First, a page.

A Medallion is the right to own and operate a Yellow Taxi in the city of New York. If the owners decide not to sell, then that’s a choice that they would have to make. Here is the real reason why the medallions has gone up the way they did, since every yellow taxi medallion owner knows that owning a medallion is a cash cow there is no reason to sell. Back in 07/08 when the unemployment rate was 10.3, the value of the medallion accelerated to incredible values, due to the fact that the industry is an unskilled market where tons of people can migrate to work with little experience. That’s what was happening during that period. People were losing their jobs and were looking for other alternatives. The big medallion owners started buying more medallions and drove the prices up, because of the demand for people wanting to drive a cab.   


There is a large demand for taxis, especially since black cars aren't supposed to pick up street hails in New York.  Since there aren't enough taxis, when you see one, you hail it and get in.  The only time I see large numbers of available taxis is first thing in the morning when they're coming in from Long Island City (where many cars are stored and serviced) across the 59th Street Bridge -- that's because they're all starting their shifts and heading into Manhattan to pick up fares.  Do you really expect someone to stand out on 63rd and 2nd or 62nd and 1st punching in medallion numbers, trying to find a "good" taxi?

Yes, at the right time of course. Not all taxicabs start their shift at 5am and 5pm, although majority of them do so. Here’s a way to think about it, when your a cab driver and renting a car from the garage, it only makes sense to start driving at 5am or 5 pm considering you’ll be driving for the next 12hours. The streets are mostly busy in the morning and in the afternoon. The drivers that work in the morning get the morning rush and the drivers that work in the evening get the evening rush. It’s a fair system; unfortunately not everything works 100% to people’s satisfaction.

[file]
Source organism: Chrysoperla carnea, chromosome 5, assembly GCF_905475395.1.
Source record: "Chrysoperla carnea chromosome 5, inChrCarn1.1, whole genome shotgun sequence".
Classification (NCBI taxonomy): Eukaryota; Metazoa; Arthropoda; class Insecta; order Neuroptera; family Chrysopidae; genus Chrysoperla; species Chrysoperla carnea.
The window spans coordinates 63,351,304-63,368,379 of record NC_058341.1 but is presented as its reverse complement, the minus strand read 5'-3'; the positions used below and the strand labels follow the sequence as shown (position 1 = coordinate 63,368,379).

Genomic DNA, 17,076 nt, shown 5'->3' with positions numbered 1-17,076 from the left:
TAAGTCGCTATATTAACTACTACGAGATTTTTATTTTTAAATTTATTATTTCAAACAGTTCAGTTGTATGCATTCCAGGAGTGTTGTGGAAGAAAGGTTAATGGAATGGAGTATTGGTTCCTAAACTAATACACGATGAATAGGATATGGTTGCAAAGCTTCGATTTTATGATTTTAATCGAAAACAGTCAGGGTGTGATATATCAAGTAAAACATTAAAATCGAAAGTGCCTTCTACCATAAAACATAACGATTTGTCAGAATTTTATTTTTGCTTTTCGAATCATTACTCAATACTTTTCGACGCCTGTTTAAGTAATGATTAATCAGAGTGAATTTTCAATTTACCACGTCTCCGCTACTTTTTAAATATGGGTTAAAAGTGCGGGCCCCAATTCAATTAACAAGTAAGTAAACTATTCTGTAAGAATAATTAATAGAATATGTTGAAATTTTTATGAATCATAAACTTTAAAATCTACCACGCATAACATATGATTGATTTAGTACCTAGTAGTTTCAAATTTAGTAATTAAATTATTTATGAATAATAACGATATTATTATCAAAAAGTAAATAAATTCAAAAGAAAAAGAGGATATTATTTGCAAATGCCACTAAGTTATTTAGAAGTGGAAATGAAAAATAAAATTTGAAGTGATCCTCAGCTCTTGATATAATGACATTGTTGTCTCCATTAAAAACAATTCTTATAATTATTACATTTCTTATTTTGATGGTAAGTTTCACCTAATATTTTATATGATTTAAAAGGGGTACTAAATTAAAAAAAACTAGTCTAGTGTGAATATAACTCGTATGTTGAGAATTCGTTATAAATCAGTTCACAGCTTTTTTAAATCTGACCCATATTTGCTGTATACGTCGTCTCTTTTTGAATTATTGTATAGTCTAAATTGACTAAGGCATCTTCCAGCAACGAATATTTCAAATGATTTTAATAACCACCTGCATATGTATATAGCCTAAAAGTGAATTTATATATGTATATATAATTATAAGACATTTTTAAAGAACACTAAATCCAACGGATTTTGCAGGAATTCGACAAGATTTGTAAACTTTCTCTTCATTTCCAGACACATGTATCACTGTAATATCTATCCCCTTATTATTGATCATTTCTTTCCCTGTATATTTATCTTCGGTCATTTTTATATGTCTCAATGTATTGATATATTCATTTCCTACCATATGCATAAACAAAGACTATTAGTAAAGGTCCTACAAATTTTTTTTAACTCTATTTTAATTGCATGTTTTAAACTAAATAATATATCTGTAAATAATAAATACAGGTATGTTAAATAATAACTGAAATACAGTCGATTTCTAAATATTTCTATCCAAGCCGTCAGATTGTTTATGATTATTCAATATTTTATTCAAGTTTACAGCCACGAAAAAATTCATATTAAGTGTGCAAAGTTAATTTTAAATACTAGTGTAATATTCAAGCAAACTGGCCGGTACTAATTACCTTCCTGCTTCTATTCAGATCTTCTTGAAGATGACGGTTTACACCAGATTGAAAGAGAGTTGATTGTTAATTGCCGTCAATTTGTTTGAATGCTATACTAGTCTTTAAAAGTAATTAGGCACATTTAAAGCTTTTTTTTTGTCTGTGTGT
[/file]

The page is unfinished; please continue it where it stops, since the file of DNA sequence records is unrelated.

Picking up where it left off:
As-is, it's hard to find a cab after 3:00 or 3:30 that wants to go outside of Manhattan since they're all getting ready to swap with another driver or head back to LIC.  Once 5:00 hits, good luck finding a taxi before 6:30 or so -- they're all in-use, and sitting in traffic with a fare.  If you're fortunate enough to find an open one, the idea of "checking the guy out" isn't feasible since if you don't want his cab, you may be waiting a while for another one.  This says nothing for the quality of the data.  If the taxi was rated before, was the rating for the day guy?  The evening guy? The weekend guy?

 The statement you are referring to is during shift change. Yes, I do believe my app may not be functional during that time period. Although, there are other areas of the city where there can be many cabs in one area during that time period. You must understand the nature of Cab drivers, there on the street to make a buck. So, ideally they’re going to be in the parts of the city where it’s moving. Also, when you’re in a cab you’ll be able to rate the driver by the driver’s name and or License number. And if you want to check the review of the driver, just type the driver’s name and or license number.


If you're in a taxi line (which most New Yorkers aren't), you'd have to count the number of passengers in front of you, then count the number of taxis queued up in order to determine which taxi is yours.  If you read something unfavorable, now you're in the uncomfortable position of telling the guy running the taxi stand that you're not going to take that taxi, which means now the person behind you may not want the taxi either.  As someone who has been at the airport, in a taxi line, when something goes wrong (like a driver who doesn't want to go to CT and an argument begins), you see why many people simply avoid all the hassle and call a "black car" service instead.

 Yes, you’re right about “you'd have to count the number of passengers in front of you, then count the number of taxis queued up in order to determine which taxi is yours”. I want people to have options, and so at the end of the day it’s a choice that the rider would have to make.